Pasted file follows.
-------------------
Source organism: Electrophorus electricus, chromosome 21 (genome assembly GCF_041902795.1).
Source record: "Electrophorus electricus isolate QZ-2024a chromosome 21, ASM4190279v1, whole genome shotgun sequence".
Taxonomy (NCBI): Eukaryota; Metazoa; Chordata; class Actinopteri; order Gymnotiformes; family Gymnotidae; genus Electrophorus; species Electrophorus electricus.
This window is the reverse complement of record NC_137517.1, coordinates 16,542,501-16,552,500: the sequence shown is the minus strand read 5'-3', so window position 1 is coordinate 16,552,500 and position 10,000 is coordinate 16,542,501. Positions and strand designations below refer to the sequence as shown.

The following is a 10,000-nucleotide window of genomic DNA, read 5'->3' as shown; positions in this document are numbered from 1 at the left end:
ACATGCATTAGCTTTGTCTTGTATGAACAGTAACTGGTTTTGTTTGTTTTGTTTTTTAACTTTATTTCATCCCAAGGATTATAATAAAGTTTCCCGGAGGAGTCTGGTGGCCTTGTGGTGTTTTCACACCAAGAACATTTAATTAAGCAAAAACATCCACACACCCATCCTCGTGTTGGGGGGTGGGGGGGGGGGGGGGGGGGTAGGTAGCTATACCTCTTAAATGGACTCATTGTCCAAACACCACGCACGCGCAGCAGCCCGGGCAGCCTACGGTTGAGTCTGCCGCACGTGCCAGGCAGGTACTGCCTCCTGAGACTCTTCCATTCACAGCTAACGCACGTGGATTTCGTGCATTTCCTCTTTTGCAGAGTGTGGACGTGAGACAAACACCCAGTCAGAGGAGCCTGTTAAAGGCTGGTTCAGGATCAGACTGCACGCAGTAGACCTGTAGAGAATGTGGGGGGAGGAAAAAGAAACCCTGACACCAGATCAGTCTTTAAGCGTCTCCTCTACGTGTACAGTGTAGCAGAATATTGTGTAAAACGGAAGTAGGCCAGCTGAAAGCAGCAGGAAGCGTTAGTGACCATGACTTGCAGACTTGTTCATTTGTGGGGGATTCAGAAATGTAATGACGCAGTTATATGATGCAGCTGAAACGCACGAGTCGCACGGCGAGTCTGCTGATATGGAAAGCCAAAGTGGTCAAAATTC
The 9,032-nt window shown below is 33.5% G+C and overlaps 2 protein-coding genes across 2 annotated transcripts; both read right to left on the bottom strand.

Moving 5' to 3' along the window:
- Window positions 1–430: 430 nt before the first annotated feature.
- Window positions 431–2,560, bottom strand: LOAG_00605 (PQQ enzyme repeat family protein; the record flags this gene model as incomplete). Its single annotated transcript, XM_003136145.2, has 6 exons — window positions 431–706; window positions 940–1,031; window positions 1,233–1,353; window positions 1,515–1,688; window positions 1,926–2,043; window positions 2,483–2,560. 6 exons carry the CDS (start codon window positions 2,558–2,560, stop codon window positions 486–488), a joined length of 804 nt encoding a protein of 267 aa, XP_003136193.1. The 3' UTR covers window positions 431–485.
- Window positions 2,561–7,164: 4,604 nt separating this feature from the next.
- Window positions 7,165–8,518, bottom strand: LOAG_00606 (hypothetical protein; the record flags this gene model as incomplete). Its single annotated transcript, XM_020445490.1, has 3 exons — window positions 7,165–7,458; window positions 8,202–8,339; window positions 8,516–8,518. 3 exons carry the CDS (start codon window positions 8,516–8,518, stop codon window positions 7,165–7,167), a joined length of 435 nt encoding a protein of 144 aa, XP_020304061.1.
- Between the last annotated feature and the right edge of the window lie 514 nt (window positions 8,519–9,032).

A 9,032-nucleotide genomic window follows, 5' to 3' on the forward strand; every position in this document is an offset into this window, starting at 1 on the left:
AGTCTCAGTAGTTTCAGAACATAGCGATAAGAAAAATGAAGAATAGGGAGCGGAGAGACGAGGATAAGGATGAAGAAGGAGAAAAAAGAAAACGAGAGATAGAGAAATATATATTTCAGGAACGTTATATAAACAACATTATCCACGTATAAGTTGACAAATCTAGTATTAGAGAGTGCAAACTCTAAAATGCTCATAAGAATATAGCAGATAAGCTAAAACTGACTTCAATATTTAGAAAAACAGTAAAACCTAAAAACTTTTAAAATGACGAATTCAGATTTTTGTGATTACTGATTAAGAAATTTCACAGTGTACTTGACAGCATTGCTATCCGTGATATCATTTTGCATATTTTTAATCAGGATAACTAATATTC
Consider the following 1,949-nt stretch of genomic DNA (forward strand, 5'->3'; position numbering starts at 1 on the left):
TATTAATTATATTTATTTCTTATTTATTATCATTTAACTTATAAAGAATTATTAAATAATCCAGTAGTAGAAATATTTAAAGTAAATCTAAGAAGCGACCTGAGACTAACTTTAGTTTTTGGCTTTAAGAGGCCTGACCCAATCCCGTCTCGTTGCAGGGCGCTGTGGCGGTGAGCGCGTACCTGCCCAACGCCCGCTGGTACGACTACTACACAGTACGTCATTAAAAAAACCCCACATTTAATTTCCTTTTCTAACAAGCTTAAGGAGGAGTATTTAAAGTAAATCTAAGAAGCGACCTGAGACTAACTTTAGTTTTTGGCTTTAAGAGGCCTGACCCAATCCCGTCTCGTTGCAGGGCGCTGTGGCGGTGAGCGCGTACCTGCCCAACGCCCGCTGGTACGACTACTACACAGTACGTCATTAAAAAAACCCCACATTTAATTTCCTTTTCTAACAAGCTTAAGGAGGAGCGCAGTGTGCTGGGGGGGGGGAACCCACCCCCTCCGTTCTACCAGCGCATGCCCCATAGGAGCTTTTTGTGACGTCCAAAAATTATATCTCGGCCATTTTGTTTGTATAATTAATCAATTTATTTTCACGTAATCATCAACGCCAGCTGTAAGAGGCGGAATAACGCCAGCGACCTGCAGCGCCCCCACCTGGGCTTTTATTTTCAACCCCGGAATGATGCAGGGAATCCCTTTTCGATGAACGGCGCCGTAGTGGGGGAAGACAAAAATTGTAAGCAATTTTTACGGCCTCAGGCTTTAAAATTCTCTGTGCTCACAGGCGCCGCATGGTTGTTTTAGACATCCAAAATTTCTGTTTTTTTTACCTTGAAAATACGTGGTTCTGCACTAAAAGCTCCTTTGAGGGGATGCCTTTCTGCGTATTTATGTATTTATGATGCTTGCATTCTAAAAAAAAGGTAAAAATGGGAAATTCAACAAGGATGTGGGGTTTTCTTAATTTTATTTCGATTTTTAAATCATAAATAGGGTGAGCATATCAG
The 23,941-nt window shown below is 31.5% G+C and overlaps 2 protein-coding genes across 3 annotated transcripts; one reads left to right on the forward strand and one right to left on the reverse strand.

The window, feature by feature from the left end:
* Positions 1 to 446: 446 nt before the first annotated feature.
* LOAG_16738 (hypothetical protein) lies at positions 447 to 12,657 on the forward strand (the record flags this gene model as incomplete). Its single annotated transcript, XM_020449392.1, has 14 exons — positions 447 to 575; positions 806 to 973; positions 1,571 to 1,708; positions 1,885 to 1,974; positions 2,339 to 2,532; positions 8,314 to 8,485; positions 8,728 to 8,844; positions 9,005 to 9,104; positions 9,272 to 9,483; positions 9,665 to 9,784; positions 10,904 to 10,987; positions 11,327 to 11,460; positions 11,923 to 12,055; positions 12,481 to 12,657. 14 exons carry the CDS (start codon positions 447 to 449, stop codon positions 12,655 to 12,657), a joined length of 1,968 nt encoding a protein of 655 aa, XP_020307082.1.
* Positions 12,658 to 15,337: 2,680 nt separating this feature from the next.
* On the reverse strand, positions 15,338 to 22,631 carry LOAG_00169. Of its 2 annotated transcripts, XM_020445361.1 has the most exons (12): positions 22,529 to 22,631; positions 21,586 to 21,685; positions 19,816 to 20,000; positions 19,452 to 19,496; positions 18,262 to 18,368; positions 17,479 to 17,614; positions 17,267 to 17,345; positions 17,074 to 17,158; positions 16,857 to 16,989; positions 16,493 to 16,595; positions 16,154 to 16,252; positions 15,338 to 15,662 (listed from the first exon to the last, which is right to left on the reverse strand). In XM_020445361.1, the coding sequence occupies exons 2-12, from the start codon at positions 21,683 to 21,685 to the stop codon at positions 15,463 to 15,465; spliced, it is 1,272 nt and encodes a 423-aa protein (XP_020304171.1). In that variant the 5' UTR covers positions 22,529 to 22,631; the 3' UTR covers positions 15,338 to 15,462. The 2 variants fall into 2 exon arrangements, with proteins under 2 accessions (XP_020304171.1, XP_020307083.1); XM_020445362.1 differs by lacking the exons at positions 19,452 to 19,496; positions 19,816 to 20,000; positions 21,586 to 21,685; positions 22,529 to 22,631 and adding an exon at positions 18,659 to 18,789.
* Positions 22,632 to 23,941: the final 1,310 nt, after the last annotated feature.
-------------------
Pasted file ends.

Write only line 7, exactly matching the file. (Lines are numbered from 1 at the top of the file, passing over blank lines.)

The 9,032-nt window shown below is 33.5% G+C and overlaps 2 protein-coding genes across 2 annotated transcripts; both read right to left on the bottom strand.